Some people seem to have been blessed with an ear for music and intuitively get how all the pieces fit together, while others immerse themselves in the formal study of theory till they sound like a mathematician. Most of us, however, fall somewhere in the middle of this continuum. We have a talent and a passion for music, but we need a little help in figuring out how to connect the dots.
Knowing even a little about how music ticks will help you make sense of what you’re playing and give you a broader tonal palette from which to create and play music.
Theory is an important part of the foundation for understanding how music works. Like a road map, it will tell you what musicians and composers have done in the past and why it works. It enables you to put notes into some sort of context, and lets you share in a common language with other musicians. Theory makes it possible for you to immediately understand the sounds you hear, which then gives you the ability to recreate those sounds. Performing and improvising become infinitely easier, not to mention composing your own music. With a little theory under your belt, you’ll be able to summon any possible combination of notes and phrases to emote the exact feeling you’re trying to convey.
Music theory should be used as a tool to aid you in your playing, not as a bible to be adhered to. You can adapt theory, and the degree to which you study it, to fit your needs and desires. If your goal in playing guitar is simply to be able to strum a few songs around a campfire or as mere accompaniment to your voice, or if you’re really just interested in playing the most elementary chords and looking great with that guitar slung across your chest while doing it, then studying music theory probably isn’t high on your list of priorities. Not everyone wants to become a great player, and that’s okay. But you should at least be somewhat familiar with the basics.
If you want to actually understand what you are doing and why you are doing it, then you need to understand music theory. Not knowing will hold you back dramatically.
Here are 5 key elements of music theory you should understand
Notes – Knowing note names, values, pitch, and placement are key foundation basics that all the other elements of music are built upon. You should know about the staff and intervals and what sharps and flats mean. Learning to read music is almost exactly like learning a new language, to the point where a fluent person can “hear” a musical “conversation” when reading a piece of sheet music.
Rhythm – Rhythm is the basis of all music. Counting beats is an essential part of being able to read and play music. Understanding and applying time signatures and beat values is an absolute must for a musician. Playing out of time is the one thing that listeners will not forgive. And if you want to play with others in a band, rhythm is imperative to staying in sync.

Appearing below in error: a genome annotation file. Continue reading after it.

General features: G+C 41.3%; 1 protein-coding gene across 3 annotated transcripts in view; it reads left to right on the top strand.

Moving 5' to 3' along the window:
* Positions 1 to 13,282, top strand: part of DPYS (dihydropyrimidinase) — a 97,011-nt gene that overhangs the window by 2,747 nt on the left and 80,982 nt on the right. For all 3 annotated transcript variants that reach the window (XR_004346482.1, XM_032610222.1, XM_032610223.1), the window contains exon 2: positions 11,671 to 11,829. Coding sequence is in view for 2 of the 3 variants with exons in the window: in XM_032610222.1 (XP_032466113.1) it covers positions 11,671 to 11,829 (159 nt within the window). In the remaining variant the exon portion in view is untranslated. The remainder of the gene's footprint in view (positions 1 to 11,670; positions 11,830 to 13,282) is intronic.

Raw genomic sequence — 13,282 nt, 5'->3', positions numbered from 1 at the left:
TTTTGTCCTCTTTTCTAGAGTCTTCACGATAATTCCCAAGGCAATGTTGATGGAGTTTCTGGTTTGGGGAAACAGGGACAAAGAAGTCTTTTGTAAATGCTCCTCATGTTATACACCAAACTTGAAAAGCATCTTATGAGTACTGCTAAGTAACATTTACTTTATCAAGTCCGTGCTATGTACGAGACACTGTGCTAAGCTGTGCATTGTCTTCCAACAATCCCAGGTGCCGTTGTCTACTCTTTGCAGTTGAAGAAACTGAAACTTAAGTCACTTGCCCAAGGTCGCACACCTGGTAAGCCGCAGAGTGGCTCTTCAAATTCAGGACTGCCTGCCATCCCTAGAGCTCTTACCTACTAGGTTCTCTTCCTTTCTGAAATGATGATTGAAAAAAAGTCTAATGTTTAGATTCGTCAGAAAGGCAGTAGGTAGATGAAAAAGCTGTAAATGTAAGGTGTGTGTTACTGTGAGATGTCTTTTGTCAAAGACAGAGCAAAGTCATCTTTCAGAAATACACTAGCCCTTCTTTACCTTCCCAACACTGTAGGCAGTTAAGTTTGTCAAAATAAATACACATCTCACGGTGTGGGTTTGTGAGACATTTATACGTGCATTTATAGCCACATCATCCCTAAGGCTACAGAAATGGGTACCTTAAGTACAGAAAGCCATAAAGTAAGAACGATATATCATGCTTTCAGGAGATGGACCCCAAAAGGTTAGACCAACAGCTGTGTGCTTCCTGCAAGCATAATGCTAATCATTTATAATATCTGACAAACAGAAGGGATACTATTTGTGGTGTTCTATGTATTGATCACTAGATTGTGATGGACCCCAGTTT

Scales – Learning scales is fundamental to being able to play the guitar. The major scale is the basis of chords and other types of scales. It is also the basis of Western music as we know it. If you learn the major scale, you will be able to understand how chords are constructed, know why your favorite songs sound the way they do, play great arpeggios, and be able to write your own songs. It will allow you to understand the concept of intervals, develop dexterity and strength in your fingers, and to start to really hear musical relationships.
Chords – Knowing guitar chord theory allows you to play any chord anywhere on the fretboard quickly and efficiently. When you understand the science of chord construction, your playing will be more artful, expressive, and professional. Knowing chord construction and function is critical to the songwriter and improviser. Applying a few simple chord techniques gives a song harmonic movement and is the key to error-free soloing. Other benefits of knowing chord theory include being able to pick out melodies and to play songs by ear.
Key Signatures – A key signature refers to the collection of every accidental (sharps and flats) found in a scale that indicates the key of a composition. Key signatures are the flats or sharps you see after the clef and before the time signature. The purpose of the key signature, aside from telling you what key to play in, is to avoid writing too many accidentals. The sharps or flats placed on the line or space in the key signature indicate that notes on that line or space need to be sharped or flatted. It also indicates that all the other notes of the same letter, even if they are in other octaves, need to be sharped or flatted as well. For example, instead of writing Bb over and over again, the flat sign (b) is placed on the third line of the Treble Clef indicating that all B notes need to be flatted.
Music theory is a vast subject and can be overwhelming to grasp at times, not unlike learning math or science. It would be wise to study with a good teacher who will help guide you.
If you are interested in learning more about music theory, I would recommend the following the courses. They are all practical courses, taught by guitar players, for guitar players
CAGED Made Simple is another theory based course that Steve did that will really help you get a handle on the “why” of music
Be sure to check out SteveStine.com for the complete catalog
You’ll need a full access membership to view those lessons on GuitarTricks but if you click the link below, you can get a 14 day trial membership for FREE
JamPlay.com has a terrific section on music theory as well. There are a ton of great lessons for members but some free ones as well if you want to get the basics. I would highly recommend signing up for a membership with JamPlay though. There is so much great info and lessons on there.
Here are some free lesson to get you started